As price cuts by various producers helped generate a recovery that may last through 2014, European new-car sales surged 13 % in December, the biggest monthly gain in almost four years.
The Brussels-based European Automobile Manufacturers Association, or ACEA, said today in a statement that registrations last month jumped to 948,090 vehicles from 839,027 a year earlier. That pared the decline for the year to 1.8 % for a total of 12.3 million autos, the lowest number since 1995.
Carmakers are predicting a gradual increase in European demand this year after a sovereign-debt crisis and recessions led to a six-year contraction in deliveries through 2013. Consumers replacing old cars may account for some of the recovery, though gains are also being fed by continued incentives from automakers and a government program in Spain to encourage trade-ins of old vehicles for scrapping.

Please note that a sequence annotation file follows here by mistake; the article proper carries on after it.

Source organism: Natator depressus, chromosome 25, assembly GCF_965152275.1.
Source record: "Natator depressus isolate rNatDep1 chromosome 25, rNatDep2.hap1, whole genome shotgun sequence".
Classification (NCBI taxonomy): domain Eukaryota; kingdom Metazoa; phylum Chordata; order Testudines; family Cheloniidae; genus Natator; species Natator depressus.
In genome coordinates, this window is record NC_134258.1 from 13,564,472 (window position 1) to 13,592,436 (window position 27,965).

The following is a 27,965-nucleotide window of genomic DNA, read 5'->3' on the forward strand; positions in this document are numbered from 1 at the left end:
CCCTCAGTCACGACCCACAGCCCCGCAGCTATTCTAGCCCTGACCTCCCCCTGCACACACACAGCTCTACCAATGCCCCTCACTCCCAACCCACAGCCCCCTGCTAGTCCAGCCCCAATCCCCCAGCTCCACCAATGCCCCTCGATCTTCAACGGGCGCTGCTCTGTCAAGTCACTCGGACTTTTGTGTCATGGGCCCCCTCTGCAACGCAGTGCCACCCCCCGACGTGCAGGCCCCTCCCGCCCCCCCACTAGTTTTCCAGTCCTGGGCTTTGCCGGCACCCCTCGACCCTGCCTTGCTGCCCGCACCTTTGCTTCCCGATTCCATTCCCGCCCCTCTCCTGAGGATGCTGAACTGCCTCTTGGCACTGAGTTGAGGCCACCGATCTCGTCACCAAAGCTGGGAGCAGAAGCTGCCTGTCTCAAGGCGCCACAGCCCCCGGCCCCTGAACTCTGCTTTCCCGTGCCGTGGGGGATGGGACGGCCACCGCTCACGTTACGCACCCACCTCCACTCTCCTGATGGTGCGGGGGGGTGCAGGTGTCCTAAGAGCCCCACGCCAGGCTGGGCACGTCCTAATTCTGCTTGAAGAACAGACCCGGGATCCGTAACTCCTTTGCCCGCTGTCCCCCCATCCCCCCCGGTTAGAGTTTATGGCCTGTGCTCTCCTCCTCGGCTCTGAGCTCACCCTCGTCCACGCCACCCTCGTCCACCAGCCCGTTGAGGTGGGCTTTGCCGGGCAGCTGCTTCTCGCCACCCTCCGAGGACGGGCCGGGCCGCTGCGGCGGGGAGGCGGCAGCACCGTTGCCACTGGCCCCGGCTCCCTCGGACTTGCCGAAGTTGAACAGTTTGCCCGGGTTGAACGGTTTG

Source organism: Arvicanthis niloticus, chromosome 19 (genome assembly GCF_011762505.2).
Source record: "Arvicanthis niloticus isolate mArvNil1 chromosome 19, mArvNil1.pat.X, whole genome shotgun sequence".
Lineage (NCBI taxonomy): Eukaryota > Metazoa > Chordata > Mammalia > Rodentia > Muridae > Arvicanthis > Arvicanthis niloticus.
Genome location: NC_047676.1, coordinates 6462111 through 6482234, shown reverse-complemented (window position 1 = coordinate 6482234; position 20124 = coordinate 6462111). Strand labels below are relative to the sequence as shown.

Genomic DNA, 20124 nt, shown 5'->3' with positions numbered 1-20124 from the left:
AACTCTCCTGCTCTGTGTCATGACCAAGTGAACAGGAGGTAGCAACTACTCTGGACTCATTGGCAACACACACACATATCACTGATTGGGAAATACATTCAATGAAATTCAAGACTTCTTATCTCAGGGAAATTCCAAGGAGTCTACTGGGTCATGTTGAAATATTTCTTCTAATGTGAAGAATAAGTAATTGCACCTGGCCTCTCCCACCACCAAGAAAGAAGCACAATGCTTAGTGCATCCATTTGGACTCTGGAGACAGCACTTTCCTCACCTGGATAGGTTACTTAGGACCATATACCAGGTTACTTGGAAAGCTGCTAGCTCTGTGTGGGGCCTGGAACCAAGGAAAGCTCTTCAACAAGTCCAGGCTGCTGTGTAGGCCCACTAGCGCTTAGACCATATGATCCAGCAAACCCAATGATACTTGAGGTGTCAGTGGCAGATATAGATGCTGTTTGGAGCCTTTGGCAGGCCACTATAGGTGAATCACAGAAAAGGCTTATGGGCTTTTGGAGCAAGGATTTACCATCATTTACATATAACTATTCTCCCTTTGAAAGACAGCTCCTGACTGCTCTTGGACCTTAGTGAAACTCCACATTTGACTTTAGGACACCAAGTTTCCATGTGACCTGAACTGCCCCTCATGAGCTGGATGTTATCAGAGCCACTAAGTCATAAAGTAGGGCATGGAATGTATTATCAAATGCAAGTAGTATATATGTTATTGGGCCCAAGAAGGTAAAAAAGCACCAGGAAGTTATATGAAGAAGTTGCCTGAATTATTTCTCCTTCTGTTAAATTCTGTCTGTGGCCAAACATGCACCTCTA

The sales increase in December was the steepest since a 13 % jump in January 2010. It marked the fourth successive month of growth, the longest stretch since the June 2009 through March 2010 period. Among countries using the euro, economic confidence rose in December to a 2 1/2-year high, after an 18-month recession ended in the second quarter.
Registrations rose in Europe’s five biggest auto markets, with jumps of 24 % in the U.K. and 18 % in Spain, where the government revived a cash-for-clunkers incentive program in October. Growth in another 11 countries exceeded 10 %, including a doubling of demand in the Netherlands that was propelled by buyers seeking to avoid a government surcharge taking effect in January.
French carmakers PSA Peugeot Citroen and Renault ranked among the three biggest vehicle discounters in Germany all year, according to industry publication Autohaus PulsSchlag. Ford, which posted a 20 % European sales surge in December, widened its German price reductions to 12.2 % that month from 11.5 % in November. Fiat SpA’s namesake brand, which sold 2.3 % more cars in the region, pushed its average discount to 14 from 13.5 %.